42.3 The first complaint of sexually abusive behaviour towards a minor was made to the Gardaí in October 1995.

42.9 Fr Sergius applied for sabbatical leave in 1997 to go to a foreign diocese for two years. He was told that the Archdiocese would have to inform the foreign diocese about the complaints which had been made and the concerns which had been expressed. Archbishop Connell met Fr Sergius and told him that he would be welcome back in the Archdiocese after his two years abroad. Archbishop Connell wrote to the bishop of the foreign diocese saying that Fr Sergius was “a priest in good standing” ....but added the following reservations:
He could be aggressive in his use of language, especially if he has taken alcohol. He had had a three year involvement with a woman; this had been “dealt with and is now regarded as a thing of the past”. The Archbishop expressed the view that Fr Sergius would act responsibly but undertook to take him back immediately if this was requested. The violent nature of his relationship with the woman and the more recent general complaints were not mentioned in the letter.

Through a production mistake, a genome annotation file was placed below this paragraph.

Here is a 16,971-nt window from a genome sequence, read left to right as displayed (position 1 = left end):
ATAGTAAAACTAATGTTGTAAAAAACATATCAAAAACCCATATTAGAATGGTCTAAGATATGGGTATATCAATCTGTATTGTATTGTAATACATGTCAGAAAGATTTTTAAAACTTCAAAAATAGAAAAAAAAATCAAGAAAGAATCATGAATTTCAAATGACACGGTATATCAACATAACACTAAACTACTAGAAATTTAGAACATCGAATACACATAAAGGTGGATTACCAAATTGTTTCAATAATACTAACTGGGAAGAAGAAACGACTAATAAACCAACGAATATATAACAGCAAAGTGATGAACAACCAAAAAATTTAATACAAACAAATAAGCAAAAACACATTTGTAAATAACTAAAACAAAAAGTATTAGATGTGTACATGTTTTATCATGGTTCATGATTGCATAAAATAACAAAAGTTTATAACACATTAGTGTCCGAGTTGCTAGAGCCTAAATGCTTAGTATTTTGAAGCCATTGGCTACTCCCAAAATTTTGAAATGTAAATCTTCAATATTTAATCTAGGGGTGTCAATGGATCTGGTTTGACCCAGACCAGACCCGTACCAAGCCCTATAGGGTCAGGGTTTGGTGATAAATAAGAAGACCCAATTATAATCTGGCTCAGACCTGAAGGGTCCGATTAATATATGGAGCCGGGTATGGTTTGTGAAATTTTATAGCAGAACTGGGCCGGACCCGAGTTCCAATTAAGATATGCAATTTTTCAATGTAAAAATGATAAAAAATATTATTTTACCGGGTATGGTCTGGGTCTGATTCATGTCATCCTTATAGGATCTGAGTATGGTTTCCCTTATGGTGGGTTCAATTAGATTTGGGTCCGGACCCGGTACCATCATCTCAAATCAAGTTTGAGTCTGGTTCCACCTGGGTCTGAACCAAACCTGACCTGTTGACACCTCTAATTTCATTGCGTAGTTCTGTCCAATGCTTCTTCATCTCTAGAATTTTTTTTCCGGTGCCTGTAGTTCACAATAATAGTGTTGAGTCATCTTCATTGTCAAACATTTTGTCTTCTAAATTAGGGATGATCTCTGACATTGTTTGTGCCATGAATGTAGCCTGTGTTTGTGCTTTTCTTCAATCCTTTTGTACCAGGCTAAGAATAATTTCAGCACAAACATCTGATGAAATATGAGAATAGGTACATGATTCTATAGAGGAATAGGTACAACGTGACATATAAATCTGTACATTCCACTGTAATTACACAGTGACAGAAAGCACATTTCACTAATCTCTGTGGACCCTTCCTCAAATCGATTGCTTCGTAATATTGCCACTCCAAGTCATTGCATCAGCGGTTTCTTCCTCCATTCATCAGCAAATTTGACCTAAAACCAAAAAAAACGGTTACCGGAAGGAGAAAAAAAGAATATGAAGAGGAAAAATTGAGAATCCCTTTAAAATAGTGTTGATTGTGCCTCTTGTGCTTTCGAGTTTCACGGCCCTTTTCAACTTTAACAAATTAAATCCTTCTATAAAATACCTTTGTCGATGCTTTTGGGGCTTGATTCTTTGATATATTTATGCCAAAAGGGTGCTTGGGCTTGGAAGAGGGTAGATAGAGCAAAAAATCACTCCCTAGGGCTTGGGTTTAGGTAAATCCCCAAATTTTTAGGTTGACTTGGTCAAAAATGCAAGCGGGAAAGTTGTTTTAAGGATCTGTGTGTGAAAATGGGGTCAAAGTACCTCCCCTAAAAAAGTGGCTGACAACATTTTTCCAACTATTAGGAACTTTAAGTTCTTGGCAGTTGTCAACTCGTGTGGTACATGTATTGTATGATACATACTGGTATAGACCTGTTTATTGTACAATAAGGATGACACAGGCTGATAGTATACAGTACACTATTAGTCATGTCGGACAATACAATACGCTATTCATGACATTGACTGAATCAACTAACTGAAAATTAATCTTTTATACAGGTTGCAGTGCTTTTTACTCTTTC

42.10 The sabbatical leave was to run from September 1997 to September 1999. However, Fr Sergius returned home after just nine months. The Archdiocesan records do not show the reason for his early return. He was appointed to a parish in August 1998. It later became clear that the parish priest was not told of the problems which Fr Sergius had had in the past...

42.14 In April 2002, the parents of three altar boys complained that the boys had been physically and verbally abused by Fr Sergius.

42.21 His propensity to be sexually abusive was known to the Archdiocese so it should have been very concerned indeed about the complaints of the young girls. Bishop Ó Ceallaigh should have been informed of the full range of complaints against Fr Sergius when he was dealing with the December 1996 complaint.

42.22 His problems should have been made known to his parish priest and area bishop in 1998 and he should not have been allowed involvement with the confirmation class.